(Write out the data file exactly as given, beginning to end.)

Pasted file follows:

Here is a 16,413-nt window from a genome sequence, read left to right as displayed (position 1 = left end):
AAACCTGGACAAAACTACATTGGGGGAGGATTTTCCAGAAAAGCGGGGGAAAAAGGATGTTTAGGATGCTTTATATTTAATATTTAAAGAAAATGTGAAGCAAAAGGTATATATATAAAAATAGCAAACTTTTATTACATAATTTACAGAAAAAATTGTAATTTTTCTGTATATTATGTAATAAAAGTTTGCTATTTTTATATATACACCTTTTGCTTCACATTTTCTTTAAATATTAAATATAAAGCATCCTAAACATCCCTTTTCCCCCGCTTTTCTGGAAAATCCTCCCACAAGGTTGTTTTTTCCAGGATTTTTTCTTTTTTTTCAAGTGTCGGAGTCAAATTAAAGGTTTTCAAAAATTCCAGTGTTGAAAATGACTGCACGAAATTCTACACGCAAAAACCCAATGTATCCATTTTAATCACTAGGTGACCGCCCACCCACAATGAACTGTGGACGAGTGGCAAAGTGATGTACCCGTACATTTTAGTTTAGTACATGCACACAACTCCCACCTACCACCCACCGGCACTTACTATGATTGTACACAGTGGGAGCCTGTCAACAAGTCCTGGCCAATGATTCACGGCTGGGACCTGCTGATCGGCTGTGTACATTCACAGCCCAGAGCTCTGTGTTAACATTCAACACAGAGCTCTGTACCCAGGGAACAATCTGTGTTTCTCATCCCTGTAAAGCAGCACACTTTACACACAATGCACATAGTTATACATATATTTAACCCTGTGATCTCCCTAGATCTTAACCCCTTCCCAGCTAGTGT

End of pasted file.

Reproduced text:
Here is a 16,413-nt window from a genome sequence, read left to right as displayed (position 1 = left end):
AAACCTGGACAAAACTACATTGGGGGAGGATTTTCCAGAAAAGCGGGGGAAAAAGGATGTTTAGGATGCTTTATATTTAATATTTAAAGAAAATGTGAAGCAAAAGGTATATATATAAAAATAGCAAACTTTTATTACATAATTTACAGAAAAAATTGTAATTTTTCTGTATATTATGTAATAAAAGTTTGCTATTTTTATATATACACCTTTTGCTTCACATTTTCTTTAAATATTAAATATAAAGCATCCTAAACATCCCTTTTCCCCCGCTTTTCTGGAAAATCCTCCCACAAGGTTGTTTTTTCCAGGATTTTTTCTTTTTTTTCAAGTGTCGGAGTCAAATTAAAGGTTTTCAAAAATTCCAGTGTTGAAAATGACTGCACGAAATTCTACACGCAAAAACCCAATGTATCCATTTTAATCACTAGGTGACCGCCCACCCACAATGAACTGTGGACGAGTGGCAAAGTGATGTACCCGTACATTTTAGTTTAGTACATGCACACAACTCCCACCTACCACCCACCGGCACTTACTATGATTGTACACAGTGGGAGCCTGTCAACAAGTCCTGGCCAATGATTCACGGCTGGGACCTGCTGATCGGCTGTGTACATTCACAGCCCAGAGCTCTGTGTTAACATTCAACACAGAGCTCTGTACCCAGGGAACAATCTGTGTTTCTCATCCCTGTAAAGCAGCACACTTTACACACAATGCACATAGTTATACATATATTTAACCCTGTGATCTCCCTAGATCTTAACCCCTTCCCAGCTAGTGT